Tuesday, January 5, 2010

What rappers can teach us about language

Have you ever taken the time to think about how complex the English language is and how challenging it is for the young and the non-native speaker? Spoken language is tough enough, but reading and writing English are even more tricky. I can remember 25 years ago teaching teachers about literacy and demonstrating the complexity of literacy by using the example of the word 'run' and some of the many alternative meanings - 37 different meanings in fact! Here are some of these meanings in context for the same letters and sounds:

He went for a run
I had to go into the chicken run
He scored a run [that's how we score in cricket]
She had a run in her stocking
His nose began to run
Could you run up to the shop please?
He had the run(s) [sorry, an Australian colloquialism for diarrhoea]
Run you finger under the word
Can I take the car for a run?
The engine seems to run well.

As I shared in a previous post 'English the inventive language' (here), English is also a language that is constantly changing and expanding. I suggested in the post that word "...'play' is important for children's language and literacy development... (we) ...need to encourage creativity and inventiveness... children (need to be) encouraged to experiment and have fun with language." I love playing with words with children and they love it too - inventing words, rhyming words, using words in ambiguous ways and drawing attention to the ambiguity, using words in a different context to show how meaning can vary, using crazy sounds to make invented words and so on.

We need to immerse our children in a rich environment where language is demonstrated in all its complexity, where new words are shared, and where rhyme, rhythm and word play are encouraged. Rappers may well sing about some dark subjects at times, but the way they play with words and sound can teach us some basic lessons about language. Here is a funny example that will amuse, but will hopefully still make its point.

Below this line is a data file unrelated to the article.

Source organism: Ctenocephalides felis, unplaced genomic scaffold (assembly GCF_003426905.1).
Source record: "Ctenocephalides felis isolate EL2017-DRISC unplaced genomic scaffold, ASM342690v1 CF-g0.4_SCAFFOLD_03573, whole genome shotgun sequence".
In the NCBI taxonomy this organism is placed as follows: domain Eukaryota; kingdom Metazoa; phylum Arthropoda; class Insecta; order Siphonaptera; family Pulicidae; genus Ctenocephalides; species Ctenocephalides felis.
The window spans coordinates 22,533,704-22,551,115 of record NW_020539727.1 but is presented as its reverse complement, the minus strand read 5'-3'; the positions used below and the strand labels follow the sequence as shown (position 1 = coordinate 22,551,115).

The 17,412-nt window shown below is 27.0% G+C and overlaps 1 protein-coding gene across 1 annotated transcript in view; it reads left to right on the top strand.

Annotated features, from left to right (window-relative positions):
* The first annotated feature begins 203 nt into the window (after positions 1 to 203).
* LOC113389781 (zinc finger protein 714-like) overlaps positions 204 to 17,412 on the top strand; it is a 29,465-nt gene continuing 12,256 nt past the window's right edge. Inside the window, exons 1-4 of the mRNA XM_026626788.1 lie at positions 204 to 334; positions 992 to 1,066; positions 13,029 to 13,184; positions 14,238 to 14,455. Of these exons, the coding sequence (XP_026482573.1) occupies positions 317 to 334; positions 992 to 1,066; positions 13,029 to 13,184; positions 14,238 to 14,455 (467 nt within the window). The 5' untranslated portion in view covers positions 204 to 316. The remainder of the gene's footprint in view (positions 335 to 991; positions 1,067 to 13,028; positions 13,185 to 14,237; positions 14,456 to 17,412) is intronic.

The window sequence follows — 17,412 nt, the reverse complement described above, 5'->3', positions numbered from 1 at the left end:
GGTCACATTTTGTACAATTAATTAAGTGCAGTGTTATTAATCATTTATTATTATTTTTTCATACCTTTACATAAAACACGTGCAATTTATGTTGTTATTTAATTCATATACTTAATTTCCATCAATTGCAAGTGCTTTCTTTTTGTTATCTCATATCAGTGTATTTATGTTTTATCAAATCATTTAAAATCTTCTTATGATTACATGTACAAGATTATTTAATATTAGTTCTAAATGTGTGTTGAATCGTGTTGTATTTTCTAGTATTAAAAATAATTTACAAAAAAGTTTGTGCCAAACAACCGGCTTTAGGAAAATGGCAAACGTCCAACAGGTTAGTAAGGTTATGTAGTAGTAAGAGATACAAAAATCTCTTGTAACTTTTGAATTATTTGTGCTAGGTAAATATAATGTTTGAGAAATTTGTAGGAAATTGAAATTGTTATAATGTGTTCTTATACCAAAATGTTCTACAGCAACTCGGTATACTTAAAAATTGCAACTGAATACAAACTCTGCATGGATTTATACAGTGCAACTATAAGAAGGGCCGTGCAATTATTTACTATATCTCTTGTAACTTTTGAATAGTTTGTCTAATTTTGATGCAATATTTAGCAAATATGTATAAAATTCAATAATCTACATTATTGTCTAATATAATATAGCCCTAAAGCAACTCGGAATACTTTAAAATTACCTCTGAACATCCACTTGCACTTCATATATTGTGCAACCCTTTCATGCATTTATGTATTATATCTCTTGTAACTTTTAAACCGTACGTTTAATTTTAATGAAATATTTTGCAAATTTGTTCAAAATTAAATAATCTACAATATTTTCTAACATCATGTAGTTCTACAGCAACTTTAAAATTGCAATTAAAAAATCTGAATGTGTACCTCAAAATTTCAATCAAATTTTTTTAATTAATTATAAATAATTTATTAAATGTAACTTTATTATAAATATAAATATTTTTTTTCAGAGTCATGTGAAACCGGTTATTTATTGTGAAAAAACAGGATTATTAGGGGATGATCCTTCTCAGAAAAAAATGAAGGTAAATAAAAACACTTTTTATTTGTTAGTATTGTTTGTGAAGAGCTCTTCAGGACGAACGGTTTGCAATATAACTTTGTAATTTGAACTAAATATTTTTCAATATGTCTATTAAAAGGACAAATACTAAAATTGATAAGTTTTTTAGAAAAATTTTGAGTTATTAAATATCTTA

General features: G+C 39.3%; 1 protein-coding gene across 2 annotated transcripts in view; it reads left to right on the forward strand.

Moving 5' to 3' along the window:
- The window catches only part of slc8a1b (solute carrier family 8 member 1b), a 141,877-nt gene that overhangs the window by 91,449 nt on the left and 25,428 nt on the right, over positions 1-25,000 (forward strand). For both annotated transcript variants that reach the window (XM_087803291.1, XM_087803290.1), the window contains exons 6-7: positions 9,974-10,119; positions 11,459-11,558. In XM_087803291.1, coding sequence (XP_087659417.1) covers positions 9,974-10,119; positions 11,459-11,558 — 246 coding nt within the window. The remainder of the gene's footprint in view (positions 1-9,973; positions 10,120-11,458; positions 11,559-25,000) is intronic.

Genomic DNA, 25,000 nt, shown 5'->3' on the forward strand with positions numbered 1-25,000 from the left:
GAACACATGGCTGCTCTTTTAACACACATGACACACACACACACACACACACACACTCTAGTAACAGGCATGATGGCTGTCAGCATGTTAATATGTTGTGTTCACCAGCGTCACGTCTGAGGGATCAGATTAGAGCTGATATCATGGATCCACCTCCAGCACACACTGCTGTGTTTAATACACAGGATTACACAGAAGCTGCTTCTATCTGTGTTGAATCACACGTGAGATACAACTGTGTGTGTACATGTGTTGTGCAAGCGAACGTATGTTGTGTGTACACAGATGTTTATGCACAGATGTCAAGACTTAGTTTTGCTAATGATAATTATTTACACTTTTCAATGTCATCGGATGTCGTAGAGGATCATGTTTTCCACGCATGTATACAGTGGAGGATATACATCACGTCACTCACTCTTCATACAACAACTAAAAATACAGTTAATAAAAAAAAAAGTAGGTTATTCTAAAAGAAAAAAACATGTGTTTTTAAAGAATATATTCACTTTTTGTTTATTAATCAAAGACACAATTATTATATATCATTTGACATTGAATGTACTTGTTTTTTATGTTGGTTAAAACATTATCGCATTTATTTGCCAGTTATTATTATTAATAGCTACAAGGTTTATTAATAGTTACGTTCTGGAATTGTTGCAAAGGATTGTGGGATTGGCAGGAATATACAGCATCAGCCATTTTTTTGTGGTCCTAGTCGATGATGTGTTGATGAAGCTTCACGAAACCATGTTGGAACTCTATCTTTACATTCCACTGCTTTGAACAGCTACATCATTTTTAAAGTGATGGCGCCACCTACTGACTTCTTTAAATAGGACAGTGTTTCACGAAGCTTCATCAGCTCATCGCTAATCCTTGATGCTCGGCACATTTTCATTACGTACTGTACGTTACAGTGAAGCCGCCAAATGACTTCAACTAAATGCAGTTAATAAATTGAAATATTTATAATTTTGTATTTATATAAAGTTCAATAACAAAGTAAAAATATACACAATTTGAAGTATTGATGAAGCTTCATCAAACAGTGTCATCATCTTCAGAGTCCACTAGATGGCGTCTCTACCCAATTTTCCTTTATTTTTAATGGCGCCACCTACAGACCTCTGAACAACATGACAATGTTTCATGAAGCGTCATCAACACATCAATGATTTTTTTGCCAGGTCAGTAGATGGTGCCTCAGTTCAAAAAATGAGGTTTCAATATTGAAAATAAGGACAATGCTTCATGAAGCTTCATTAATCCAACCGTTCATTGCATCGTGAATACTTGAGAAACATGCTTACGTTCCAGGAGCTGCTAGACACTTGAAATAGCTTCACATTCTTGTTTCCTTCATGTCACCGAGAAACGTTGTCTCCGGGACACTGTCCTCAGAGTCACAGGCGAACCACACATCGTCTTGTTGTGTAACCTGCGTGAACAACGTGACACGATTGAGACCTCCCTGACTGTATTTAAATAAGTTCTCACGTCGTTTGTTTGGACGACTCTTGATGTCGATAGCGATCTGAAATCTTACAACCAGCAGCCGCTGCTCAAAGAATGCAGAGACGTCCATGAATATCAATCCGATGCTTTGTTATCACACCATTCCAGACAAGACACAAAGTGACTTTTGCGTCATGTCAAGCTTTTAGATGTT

Australian Christiaan van Vuuren contracted tuberculosis while he was in Argentina late last year. He didn't know he had the disease until he returned to Sydney and was diagnosed and then quarantined in a hospital for 23 days. He shot the video below and posted it on YouTube while he was confined. In his words:
"I aint sick in the sense of being sick,
but sick in the sense of being sick sick"

To Sum up
  • Language is constantly changing
  • English is a very adaptable language
  • Playing with language is a common and desirable thing to do with one's language
  • Language play and inventiveness is good for children's language development, creativity, thinking ability, reading and writing
  • We need to immerse our children in a language environment that is rich in spoken language, writing, reading, poetry, rhyme, music, drama, invention and creativity
Related posts

'English the inventive language' (here)
'Key Themes in Children's Literature: Humour' (here)
'20 Fun Language & Thinking Games for Travellers' (here)


Anonymous said...

to learn a new language, do you think chatting with someone local would be helpful? as internet help us to get connected with people around the work, such as social networking site like Facebook which comes with Instant Messaging Chat feature, would it be helpful to do language exchange through that? but sometimes, it's different to chat without proper translation. What do you think of an instant translation chat feature (almost like caption/subtitles incorporated into IM)? I found a language learning product which does that, www.langlearner.com (or go to this page to see: http://www.langlearner.com/feature_chat.html). what do you think of using language software like Rosetta Stone, and Tell Me More. Any comments are welcome. thx..

Trevor Cairney said...

Hi Anonymous,

There is no better way to learn a language than immersion - living amongst language users and communicating with them constantly. I don't know much about the programs/webites that you suggest, but there is a place for structured learning of the type that the sites offer.

Best wishes,